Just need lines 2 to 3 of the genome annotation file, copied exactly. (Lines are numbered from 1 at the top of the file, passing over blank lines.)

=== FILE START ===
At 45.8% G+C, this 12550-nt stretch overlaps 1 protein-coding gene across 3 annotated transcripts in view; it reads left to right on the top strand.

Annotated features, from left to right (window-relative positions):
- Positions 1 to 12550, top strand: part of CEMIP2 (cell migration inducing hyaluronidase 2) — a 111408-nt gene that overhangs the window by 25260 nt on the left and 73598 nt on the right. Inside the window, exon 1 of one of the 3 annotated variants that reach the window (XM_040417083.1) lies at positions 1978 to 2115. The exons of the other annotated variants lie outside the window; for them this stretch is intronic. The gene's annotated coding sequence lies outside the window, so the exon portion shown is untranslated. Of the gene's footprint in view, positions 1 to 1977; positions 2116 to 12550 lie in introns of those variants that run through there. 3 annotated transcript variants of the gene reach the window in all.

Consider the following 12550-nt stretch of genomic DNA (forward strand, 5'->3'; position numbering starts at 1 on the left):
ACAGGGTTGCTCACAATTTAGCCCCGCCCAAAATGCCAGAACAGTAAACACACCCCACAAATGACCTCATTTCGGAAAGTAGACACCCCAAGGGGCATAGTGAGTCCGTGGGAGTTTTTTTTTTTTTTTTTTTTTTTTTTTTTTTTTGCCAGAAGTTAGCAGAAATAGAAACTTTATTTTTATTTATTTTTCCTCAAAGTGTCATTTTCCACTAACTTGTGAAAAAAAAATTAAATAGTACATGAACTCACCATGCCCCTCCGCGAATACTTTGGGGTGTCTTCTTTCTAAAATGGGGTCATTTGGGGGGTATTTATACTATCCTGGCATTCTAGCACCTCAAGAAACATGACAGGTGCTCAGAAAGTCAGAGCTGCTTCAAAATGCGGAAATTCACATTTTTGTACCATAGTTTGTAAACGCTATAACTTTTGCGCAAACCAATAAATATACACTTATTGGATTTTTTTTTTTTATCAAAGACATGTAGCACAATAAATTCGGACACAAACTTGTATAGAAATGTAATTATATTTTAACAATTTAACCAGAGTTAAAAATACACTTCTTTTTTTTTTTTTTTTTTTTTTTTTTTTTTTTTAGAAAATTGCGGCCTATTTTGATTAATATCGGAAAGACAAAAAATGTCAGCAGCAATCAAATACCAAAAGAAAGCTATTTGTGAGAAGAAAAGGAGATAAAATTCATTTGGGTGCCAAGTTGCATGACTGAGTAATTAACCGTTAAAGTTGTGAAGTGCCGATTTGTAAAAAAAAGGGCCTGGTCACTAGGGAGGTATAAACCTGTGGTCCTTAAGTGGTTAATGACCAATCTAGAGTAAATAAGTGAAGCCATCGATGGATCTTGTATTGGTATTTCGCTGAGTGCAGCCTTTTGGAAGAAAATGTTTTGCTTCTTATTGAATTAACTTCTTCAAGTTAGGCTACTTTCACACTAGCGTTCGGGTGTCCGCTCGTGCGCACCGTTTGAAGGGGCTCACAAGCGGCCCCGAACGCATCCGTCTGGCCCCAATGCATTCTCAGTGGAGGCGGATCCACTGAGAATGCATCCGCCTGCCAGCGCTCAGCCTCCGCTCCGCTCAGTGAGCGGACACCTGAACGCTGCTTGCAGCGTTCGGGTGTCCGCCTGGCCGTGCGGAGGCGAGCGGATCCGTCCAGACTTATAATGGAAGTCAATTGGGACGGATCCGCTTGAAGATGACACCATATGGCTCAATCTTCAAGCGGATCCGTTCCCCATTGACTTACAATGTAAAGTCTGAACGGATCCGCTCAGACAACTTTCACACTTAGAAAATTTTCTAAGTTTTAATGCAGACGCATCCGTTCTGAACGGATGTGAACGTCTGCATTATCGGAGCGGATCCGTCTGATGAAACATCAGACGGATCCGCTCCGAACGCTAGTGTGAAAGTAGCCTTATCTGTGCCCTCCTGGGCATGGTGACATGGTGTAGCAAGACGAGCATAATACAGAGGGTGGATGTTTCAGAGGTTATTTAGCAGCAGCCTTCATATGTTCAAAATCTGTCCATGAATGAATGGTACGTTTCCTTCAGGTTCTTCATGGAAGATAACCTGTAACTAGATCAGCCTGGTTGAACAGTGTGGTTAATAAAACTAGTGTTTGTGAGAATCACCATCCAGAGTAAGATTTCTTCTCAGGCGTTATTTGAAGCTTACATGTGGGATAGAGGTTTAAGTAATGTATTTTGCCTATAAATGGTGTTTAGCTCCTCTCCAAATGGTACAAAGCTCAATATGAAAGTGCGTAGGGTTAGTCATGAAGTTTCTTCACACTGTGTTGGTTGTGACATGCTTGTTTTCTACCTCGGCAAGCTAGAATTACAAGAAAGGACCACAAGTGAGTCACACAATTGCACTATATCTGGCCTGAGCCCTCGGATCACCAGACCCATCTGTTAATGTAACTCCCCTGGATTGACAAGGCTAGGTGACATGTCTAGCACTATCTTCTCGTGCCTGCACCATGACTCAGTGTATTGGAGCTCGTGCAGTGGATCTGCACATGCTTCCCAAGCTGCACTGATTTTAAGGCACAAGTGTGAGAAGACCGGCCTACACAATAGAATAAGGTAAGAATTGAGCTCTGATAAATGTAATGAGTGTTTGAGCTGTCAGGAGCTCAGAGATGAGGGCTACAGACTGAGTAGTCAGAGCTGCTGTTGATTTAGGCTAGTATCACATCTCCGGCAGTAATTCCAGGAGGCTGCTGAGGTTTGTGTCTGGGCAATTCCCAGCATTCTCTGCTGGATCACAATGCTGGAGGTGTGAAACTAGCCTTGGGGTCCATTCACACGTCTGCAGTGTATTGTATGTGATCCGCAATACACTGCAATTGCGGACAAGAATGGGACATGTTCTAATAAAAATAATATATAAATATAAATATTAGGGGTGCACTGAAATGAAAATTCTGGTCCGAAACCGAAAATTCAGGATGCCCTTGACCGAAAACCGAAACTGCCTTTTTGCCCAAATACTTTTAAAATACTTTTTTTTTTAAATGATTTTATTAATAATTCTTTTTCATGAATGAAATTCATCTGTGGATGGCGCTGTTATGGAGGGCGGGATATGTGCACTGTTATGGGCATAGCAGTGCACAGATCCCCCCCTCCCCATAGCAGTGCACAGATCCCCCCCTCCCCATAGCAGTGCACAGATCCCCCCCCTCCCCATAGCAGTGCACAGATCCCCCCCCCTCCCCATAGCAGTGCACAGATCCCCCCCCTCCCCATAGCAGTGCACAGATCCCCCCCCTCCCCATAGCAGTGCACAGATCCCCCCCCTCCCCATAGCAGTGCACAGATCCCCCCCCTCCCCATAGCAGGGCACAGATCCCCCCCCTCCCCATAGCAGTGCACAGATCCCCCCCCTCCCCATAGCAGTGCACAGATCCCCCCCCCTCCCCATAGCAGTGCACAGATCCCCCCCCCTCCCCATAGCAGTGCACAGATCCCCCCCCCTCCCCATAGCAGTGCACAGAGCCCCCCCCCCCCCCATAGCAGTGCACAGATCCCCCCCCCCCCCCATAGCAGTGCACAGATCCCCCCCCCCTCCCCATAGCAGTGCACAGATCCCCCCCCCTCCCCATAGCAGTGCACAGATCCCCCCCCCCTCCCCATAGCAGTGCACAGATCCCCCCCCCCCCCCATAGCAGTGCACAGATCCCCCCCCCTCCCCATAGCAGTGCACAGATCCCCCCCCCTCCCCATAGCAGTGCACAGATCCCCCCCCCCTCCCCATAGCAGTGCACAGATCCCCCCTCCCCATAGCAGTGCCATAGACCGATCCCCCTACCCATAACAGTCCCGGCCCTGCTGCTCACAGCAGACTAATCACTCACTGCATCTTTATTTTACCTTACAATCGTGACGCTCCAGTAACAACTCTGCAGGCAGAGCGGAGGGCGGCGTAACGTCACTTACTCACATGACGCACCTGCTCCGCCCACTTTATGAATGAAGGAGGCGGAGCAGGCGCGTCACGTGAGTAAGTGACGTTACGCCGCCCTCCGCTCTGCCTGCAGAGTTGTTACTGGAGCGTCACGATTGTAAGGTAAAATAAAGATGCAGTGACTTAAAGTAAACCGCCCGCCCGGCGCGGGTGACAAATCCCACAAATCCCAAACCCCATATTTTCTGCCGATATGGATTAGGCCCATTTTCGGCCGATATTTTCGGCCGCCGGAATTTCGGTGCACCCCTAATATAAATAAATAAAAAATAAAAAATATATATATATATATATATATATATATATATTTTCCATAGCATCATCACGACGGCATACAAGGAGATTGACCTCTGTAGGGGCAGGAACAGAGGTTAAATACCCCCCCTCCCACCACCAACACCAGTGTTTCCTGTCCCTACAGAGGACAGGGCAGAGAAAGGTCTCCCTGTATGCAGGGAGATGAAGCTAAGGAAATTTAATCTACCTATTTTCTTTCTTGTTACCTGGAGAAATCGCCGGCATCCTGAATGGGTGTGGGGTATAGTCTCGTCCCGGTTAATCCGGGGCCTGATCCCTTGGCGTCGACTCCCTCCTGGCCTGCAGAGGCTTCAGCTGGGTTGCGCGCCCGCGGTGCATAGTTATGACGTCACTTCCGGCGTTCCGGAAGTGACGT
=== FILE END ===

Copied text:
Annotated features, from left to right (window-relative positions):
- Positions 1 to 12550, top strand: part of CEMIP2 (cell migration inducing hyaluronidase 2) — a 111408-nt gene that overhangs the window by 25260 nt on the left and 73598 nt on the right. Inside the window, exon 1 of one of the 3 annotated variants that reach the window (XM_040417083.1) lies at positions 1978 to 2115. The exons of the other annotated variants lie outside the window; for them this stretch is intronic. The gene's annotated coding sequence lies outside the window, so the exon portion shown is untranslated. Of the gene's footprint in view, positions 1 to 1977; positions 2116 to 12550 lie in introns of those variants that run through there. 3 annotated transcript variants of the gene reach the window in all.